Contempt for the Law
Thursday, January 17, 2008; 1:16 PM
There is much cause for outrage over the White House's brazen disregard for federal public records law, which may well have resulted in the destruction of millions of official e-mails. But today's focus on the recycling of backup tapes may actually be a bit of a red herring.
The law is clear that e-mails sent and received by anyone in the White House -- just like all official White House documents -- should be instantaneously and automatically archived.
So someone in the White House should have been making sure the law was being followed, and that all e-mails were indeed being properly stored for posterity.
That same someone also should have been making sure White House staffers weren't circumventing archive requirements by using outside e-mail addresses. But the White House legal counsel's office remained silent as top aides, including Karl Rove, fired off possibly hundreds of thousands of official-business e-mails from Republican National Committee accounts, where most data is routinely deleted after 30 days.
The matter in the news today relates not to those e-mails, but to as many as several million others -- these actually on the eop.gov accounts -- that seem to have vanished.
The best information we have about those e-mails comes from an Aug. 30, 2007 letter from House Oversight Committee Chairman Henry Waxman to White House Counsel Fred Fielding, outlining what congressional investigators had discovered so far.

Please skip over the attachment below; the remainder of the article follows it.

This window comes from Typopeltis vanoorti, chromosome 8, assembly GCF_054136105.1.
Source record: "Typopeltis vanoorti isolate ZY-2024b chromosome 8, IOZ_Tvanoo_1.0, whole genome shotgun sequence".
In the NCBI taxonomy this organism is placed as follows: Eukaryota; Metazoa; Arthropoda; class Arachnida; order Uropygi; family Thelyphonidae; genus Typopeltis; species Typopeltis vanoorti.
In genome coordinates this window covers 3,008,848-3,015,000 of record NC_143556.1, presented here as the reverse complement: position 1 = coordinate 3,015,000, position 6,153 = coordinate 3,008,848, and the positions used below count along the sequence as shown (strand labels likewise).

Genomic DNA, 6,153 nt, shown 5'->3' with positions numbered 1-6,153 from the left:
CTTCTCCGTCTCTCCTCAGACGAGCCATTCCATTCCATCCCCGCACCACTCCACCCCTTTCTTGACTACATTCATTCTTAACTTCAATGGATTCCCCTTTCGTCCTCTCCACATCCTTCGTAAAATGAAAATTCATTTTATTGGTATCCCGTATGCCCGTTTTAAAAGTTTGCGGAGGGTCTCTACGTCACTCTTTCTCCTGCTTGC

"On May 29, 2007, Keith Roberts, the Deputy General Counsel of the White House Office of Administration, and Emmet Flood, Special Counsel to the President, briefed Committee staff on the White House e-mail system and the missing e-mails," Waxman wrote. "At the briefing, Mr. Roberts informed Committee staff that the White House had discovered in 2005 that an unknown number of e-mails may not have been preserved in the White House archive, as required by the Presidential Records Act. According to Mr. Roberts, the Office of the Chief Information Officer then conducted a review of the e-mail system to determine the scope of the potential loss. He said that this review apparently found some days with a very small number of preserved e-mails and some days with no e-mails preserved at all. He also stated that a report summarizing these findings had been presented to the White House Counsel's office.
"In addition, Mr. Roberts informed the Committee that an unidentified company working for the Information Assurance Directorate of the Office of the Chief Information Officer was responsible for daily audits of the e-mail system and the e-mail archiving process. Mr. Roberts was not able to explain why the daily audits conducted by this contractor failed to detect the problems in the archive system when they first began."
Waxman requested more information. He's still waiting.
As soon as White House officials determined that e-mails might be missing from the archives, it was their responsibility to launch a search-and-rescue mission. And they should have starting going through the emergency backup tapes -- which provide snapshots of the entire network at a given point in time and allow you to fish specific things out if need be.
But the White House took no immediate action. It only recently launched a full-scale investigation -- an investigation that is conveniently still underway.
And, as the White House explained in a court filing late Tuesday night, those backup tapes were regularly overwritten until October 2003.